The UK breast milk bank seeks to speed up the process of donating milk, while carrying out vital research into its life-saving properties.
Many hospitals across the UK are struggling with a “postcode lottery” when it comes to accessing donor human milk for premature babies in their neonatal units. Some resort to rationing supplies between the very sickest preterm babies because they can’t get sufficient supplies.
“At the moment donors face quite a lengthy recruitment process, but if you’re a new mum looking to do something altruistic, you really want the process to go quickly and smoothly,” says Natalie. “We hope this will be the first of a series of apps that will make the whole process really convenient, really simple and bring donating milk into the 21st century.”
Applying to become a donor is simple: prospective donors complete an initial health questionnaire, just as if they were donating blood to a blood transfusion service. This is checked by the HMB team, and the potential donor is sent a blood screen pack by post. Once the potential donor has been approved, they’re sent a donor kit, and when their milk is ready to collect, they use the app to arrange for their donation to be collected by volunteer drivers who also courier emergency blood products.
By limiting paperwork and telephone queues, the app automates the process for milk donors, shortening the time it takes for to register and donate – and hopefully resulting in HMB being able to process more donors and more milk. “Given that most women donate five or more litres, and premature babies only need 25-50ml a day, each donor will have a huge impact,” says Natalie.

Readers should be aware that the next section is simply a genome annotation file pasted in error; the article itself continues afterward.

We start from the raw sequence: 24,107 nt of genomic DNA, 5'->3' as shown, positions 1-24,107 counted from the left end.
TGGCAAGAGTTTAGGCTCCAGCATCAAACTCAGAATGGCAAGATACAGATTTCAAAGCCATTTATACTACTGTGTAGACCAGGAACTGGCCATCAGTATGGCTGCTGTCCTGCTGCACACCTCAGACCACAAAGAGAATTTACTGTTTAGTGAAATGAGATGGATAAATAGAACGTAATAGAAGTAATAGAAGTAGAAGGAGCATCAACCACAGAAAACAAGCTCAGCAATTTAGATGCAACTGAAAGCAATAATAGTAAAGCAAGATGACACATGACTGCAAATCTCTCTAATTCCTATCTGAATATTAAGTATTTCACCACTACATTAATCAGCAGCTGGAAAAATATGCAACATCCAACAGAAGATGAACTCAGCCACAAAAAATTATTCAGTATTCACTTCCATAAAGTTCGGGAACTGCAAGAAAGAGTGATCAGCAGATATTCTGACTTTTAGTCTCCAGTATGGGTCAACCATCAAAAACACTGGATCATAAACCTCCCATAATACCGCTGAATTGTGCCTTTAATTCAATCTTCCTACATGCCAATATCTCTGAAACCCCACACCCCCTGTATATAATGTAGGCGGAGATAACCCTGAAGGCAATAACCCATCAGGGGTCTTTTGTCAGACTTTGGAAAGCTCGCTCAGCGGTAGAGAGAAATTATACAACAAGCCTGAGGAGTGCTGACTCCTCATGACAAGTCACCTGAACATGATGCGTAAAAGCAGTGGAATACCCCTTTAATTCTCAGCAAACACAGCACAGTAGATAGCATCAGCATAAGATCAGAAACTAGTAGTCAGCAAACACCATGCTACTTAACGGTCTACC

Denise Howlett, a new mother and HMB milk donor, has been successfully using the app since last year. “I found the app very easy to navigate and use,” she said. “The layout on the screen is very clear, and I found it very quick to book a pickup slot.”
Beyond its role as a milk bank, HMB is carrying out studies into milk banking processes and other issues relating to breastfeeding in their labs, which are owned by the University of Hertfordshire. A long-term goal is to have a positive impact on the health outcomes of premature, sick and vulnerable infants, while also supporting breastfeeding in hospitals and the community. Working with researchers at Imperial College in London, the team aims to establish a research biobank of 20,000 breast milk samples, collaborating with scientists across the fields of nutritional analysis, cancer research and other disciplines.
“HMB operates on the tricky intersection of the public sector and individual and community action,” says Belinda Bell, Programme Director at Cambridge Social Ventures.
“The team’s ability to navigate the inherent ambiguities in this area has resulted in HMB getting off to a remarkable start and directly impacting on babies’ lives. This type of social innovation, backed by a sustainable financial model, takes remarkable skill and nuanced understanding of the stakeholders involved. We’ve loved working with this team and can see the potential impact scaling significantly over the months and years ahead.”
As the service develops, Natalie hopes that blood screening will be offered locally at community breastfeeding support groups to speed up that part of the donor application process. Looking ahead, she hopes the HMB service, now focused on London and the southeast of England, can be rolled out nationwide to help end the postcode lottery.
This article is part of Venturing Forth, our new series on the aspirations and challenges of ventures connected to students, alumni and others associated with Cambridge Judge Business School.